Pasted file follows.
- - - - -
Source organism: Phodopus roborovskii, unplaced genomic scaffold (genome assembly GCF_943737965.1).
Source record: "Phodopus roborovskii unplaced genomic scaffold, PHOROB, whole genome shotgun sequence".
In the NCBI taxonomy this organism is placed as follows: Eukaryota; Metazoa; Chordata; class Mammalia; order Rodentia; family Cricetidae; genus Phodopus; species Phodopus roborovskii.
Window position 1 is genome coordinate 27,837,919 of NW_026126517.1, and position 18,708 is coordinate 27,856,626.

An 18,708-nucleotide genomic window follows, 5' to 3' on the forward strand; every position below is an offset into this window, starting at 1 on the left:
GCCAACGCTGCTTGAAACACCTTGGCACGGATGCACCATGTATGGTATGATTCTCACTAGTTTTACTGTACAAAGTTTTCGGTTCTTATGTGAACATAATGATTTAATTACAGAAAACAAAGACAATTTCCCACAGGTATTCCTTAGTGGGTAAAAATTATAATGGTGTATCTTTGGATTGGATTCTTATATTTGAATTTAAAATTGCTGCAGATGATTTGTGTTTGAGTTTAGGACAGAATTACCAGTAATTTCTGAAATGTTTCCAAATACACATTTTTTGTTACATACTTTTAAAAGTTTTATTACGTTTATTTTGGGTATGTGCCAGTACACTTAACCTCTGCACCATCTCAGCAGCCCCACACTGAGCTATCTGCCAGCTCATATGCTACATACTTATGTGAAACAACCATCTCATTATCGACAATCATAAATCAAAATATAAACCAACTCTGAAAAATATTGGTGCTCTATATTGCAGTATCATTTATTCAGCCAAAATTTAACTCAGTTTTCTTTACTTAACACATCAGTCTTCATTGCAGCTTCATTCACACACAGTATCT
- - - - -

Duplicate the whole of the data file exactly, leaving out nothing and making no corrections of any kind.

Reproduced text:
Source organism: Phodopus roborovskii, unplaced genomic scaffold (genome assembly GCF_943737965.1).
Source record: "Phodopus roborovskii unplaced genomic scaffold, PHOROB, whole genome shotgun sequence".
In the NCBI taxonomy this organism is placed as follows: Eukaryota; Metazoa; Chordata; class Mammalia; order Rodentia; family Cricetidae; genus Phodopus; species Phodopus roborovskii.
Window position 1 is genome coordinate 27,837,919 of NW_026126517.1, and position 18,708 is coordinate 27,856,626.

An 18,708-nucleotide genomic window follows, 5' to 3' on the forward strand; every position below is an offset into this window, starting at 1 on the left:
GCCAACGCTGCTTGAAACACCTTGGCACGGATGCACCATGTATGGTATGATTCTCACTAGTTTTACTGTACAAAGTTTTCGGTTCTTATGTGAACATAATGATTTAATTACAGAAAACAAAGACAATTTCCCACAGGTATTCCTTAGTGGGTAAAAATTATAATGGTGTATCTTTGGATTGGATTCTTATATTTGAATTTAAAATTGCTGCAGATGATTTGTGTTTGAGTTTAGGACAGAATTACCAGTAATTTCTGAAATGTTTCCAAATACACATTTTTTGTTACATACTTTTAAAAGTTTTATTACGTTTATTTTGGGTATGTGCCAGTACACTTAACCTCTGCACCATCTCAGCAGCCCCACACTGAGCTATCTGCCAGCTCATATGCTACATACTTATGTGAAACAACCATCTCATTATCGACAATCATAAATCAAAATATAAACCAACTCTGAAAAATATTGGTGCTCTATATTGCAGTATCATTTATTCAGCCAAAATTTAACTCAGTTTTCTTTACTTAACACATCAGTCTTCATTGCAGCTTCATTCACACACAGTATCT